When a computer is running multiple apps, it often slows down. That’s because unless it’s programmed to do so, a computer, unlike a person, doesn’t automatically try to prioritize tasks based on their importance or urgency—it simply processes everything as best it can. That’s a situation that people with autism spectrum disorder (ASD) can relate to—but it doesn’t mean their capacity to process is diminished. They just approach the task in a different way.
That was a key takeaway from our latest FutureTalk presentation by Jonathan Chase, an autistic self-advocate and mentor, whose mission it is to increase awareness and understanding of autism. Jonathan explained some of the primary challenges faced by people on the autism spectrum, showed how those challenges are similar to those that everyone faces daily, and gave an incredible demonstration on how he processes music in a visual way.
A different experience
Diagnosed with autism at age 14—late by today’s standards—Jonathan endured a tough childhood full of bullying and misunderstanding. Things improved dramatically when he discovered music—specifically, the bass guitar—and devoted himself to playing in bands.
After several years as a professional bassist, Jonathan began volunteering with autism organizations. Since then he has worked tirelessly to support others diagnosed with autism. He has also strived to help people understand that the condition represents not a deficit, but rather a different way of experiencing the world.
Processing sensory data
One way that difference manifests itself is in the realm of sensory processing. Jonathan warned attendees not to make assumptions about how other people process information, and therefore about what they need. He, for instance, has a phobia of balloons because the sound of a balloon popping causes him physical pain, much “like a punch to the gut,” he explained.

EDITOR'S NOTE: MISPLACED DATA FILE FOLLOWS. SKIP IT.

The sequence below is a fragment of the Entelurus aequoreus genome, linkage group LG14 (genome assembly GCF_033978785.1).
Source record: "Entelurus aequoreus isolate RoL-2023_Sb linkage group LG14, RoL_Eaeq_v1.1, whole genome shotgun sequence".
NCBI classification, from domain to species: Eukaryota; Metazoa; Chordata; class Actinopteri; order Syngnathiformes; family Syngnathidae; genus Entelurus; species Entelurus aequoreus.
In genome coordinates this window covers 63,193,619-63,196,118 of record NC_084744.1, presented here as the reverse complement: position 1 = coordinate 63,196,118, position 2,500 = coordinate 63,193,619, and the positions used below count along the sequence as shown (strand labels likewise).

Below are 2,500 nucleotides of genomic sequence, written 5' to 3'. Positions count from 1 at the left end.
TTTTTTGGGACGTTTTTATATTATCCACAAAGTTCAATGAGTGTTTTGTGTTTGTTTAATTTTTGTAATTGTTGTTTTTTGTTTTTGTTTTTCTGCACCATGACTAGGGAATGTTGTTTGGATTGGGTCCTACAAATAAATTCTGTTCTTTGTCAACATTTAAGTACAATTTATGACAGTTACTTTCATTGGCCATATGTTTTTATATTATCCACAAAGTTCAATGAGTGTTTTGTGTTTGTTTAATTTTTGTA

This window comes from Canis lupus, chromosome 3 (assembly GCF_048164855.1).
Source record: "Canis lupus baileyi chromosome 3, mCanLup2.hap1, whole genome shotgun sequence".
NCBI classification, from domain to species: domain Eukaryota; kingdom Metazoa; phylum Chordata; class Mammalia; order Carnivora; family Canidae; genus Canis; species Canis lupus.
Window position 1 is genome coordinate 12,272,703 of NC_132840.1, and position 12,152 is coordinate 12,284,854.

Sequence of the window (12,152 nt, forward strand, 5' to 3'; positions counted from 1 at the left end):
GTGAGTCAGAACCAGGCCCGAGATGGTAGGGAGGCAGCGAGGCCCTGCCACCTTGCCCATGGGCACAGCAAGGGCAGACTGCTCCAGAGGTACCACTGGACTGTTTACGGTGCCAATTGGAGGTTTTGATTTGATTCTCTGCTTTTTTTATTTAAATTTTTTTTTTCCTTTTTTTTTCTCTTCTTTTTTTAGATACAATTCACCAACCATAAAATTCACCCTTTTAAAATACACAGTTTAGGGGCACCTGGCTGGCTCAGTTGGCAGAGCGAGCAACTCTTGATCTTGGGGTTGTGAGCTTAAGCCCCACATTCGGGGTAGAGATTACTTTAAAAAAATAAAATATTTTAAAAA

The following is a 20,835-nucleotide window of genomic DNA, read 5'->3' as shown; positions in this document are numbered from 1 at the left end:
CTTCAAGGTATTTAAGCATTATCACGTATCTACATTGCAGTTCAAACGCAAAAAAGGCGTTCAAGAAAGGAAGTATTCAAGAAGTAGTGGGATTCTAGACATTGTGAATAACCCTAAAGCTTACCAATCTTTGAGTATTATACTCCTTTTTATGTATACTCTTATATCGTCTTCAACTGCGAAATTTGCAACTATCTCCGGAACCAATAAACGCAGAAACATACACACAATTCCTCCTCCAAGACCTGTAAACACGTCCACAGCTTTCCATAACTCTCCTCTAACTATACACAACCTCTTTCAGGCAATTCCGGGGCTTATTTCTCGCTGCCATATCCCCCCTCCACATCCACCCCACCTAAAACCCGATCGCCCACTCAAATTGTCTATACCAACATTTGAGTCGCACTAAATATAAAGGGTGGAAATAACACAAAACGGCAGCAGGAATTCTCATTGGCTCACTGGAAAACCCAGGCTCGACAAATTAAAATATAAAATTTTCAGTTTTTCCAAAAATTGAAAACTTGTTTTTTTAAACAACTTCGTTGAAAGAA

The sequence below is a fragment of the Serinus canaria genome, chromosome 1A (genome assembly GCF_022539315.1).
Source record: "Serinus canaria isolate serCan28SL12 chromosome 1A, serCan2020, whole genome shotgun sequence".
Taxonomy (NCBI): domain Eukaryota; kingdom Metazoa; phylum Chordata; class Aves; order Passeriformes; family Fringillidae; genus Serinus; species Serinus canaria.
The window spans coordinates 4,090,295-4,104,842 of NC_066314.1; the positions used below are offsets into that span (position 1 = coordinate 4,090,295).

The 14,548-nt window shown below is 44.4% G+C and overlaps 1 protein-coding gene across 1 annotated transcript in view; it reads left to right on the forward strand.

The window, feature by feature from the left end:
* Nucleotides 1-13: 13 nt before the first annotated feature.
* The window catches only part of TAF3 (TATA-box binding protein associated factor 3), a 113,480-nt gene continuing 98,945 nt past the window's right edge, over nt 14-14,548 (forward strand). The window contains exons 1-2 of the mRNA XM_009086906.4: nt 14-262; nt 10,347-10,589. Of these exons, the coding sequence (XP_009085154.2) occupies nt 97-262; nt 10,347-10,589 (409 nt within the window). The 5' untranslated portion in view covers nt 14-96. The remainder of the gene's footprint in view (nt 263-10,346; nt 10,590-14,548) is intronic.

Other people on the spectrum may experience the subtle flicker of fluorescent lights as an unbearably powerful strobe, or be overwhelmed by the sensation of the individual fibers of their clothing rubbing against their skin. But, Jonathan pointed out, all of us—from someone who can’t bear to wear turtlenecks to someone who has trouble figuring out whether or not their boss is being sarcastic—are on the spectrum to some extent.
Another major difference exists with regard to social understanding and communication. “We don’t know what the rules are unless they’re explicitly stated,” Jonathan said, relating the story of an office encounter that caused him great anxiety. When someone greeted him by saying “How are you?” then walked away before he could respond, he struggled to understand. Eventually, he worked out that the question was rhetorical and really meant, simply, “Hello and goodbye.”
“Give us clear instructions and a little extra processing time,” he said, “and we can do anything.”
To illustrate how differently some people on the autism spectrum experience the world, Jonathan took out his bass guitar. The shapes, grids, and lines he sees when playing and listening to music attest that there is more than one way for human beings to “process” information. To see his fascinating demonstration, be sure to check out his full FutureTalk in the video below:
Don’t miss our next FutureTalk
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Note: Event dates, participants, and topics are subject to change without notice.